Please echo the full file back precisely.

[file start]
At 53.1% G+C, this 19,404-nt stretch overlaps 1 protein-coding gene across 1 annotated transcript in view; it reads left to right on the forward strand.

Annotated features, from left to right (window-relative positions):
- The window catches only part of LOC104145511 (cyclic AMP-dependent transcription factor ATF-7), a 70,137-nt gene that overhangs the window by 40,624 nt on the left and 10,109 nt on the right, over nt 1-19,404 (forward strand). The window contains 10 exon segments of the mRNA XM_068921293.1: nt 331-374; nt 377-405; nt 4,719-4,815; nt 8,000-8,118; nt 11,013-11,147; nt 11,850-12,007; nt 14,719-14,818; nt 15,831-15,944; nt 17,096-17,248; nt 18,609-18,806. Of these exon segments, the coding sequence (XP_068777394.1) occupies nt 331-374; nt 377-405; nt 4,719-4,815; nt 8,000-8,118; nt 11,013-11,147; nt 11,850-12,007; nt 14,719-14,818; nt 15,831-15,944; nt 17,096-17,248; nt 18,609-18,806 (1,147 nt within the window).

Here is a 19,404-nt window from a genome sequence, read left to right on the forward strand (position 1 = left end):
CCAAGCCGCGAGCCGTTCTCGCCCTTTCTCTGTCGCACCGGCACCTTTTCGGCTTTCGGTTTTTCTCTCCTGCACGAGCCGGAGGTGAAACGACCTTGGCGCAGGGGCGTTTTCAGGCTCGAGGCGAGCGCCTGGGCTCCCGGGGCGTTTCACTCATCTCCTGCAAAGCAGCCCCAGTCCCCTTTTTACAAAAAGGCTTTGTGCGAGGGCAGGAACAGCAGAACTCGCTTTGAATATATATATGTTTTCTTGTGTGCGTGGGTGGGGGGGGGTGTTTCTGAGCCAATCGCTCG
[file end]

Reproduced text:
At 53.1% G+C, this 19,404-nt stretch overlaps 1 protein-coding gene across 1 annotated transcript in view; it reads left to right on the forward strand.

Annotated features, from left to right (window-relative positions):
- The window catches only part of LOC104145511 (cyclic AMP-dependent transcription factor ATF-7), a 70,137-nt gene that overhangs the window by 40,624 nt on the left and 10,109 nt on the right, over nt 1-19,404 (forward strand). The window contains 10 exon segments of the mRNA XM_068921293.1: nt 331-374; nt 377-405; nt 4,719-4,815; nt 8,000-8,118; nt 11,013-11,147; nt 11,850-12,007; nt 14,719-14,818; nt 15,831-15,944; nt 17,096-17,248; nt 18,609-18,806. Of these exon segments, the coding sequence (XP_068777394.1) occupies nt 331-374; nt 377-405; nt 4,719-4,815; nt 8,000-8,118; nt 11,013-11,147; nt 11,850-12,007; nt 14,719-14,818; nt 15,831-15,944; nt 17,096-17,248; nt 18,609-18,806 (1,147 nt within the window).

Here is a 19,404-nt window from a genome sequence, read left to right on the forward strand (position 1 = left end):
CCAAGCCGCGAGCCGTTCTCGCCCTTTCTCTGTCGCACCGGCACCTTTTCGGCTTTCGGTTTTTCTCTCCTGCACGAGCCGGAGGTGAAACGACCTTGGCGCAGGGGCGTTTTCAGGCTCGAGGCGAGCGCCTGGGCTCCCGGGGCGTTTCACTCATCTCCTGCAAAGCAGCCCCAGTCCCCTTTTTACAAAAAGGCTTTGTGCGAGGGCAGGAACAGCAGAACTCGCTTTGAATATATATATGTTTTCTTGTGTGCGTGGGTGGGGGGGGGTGTTTCTGAGCCAATCGCTCG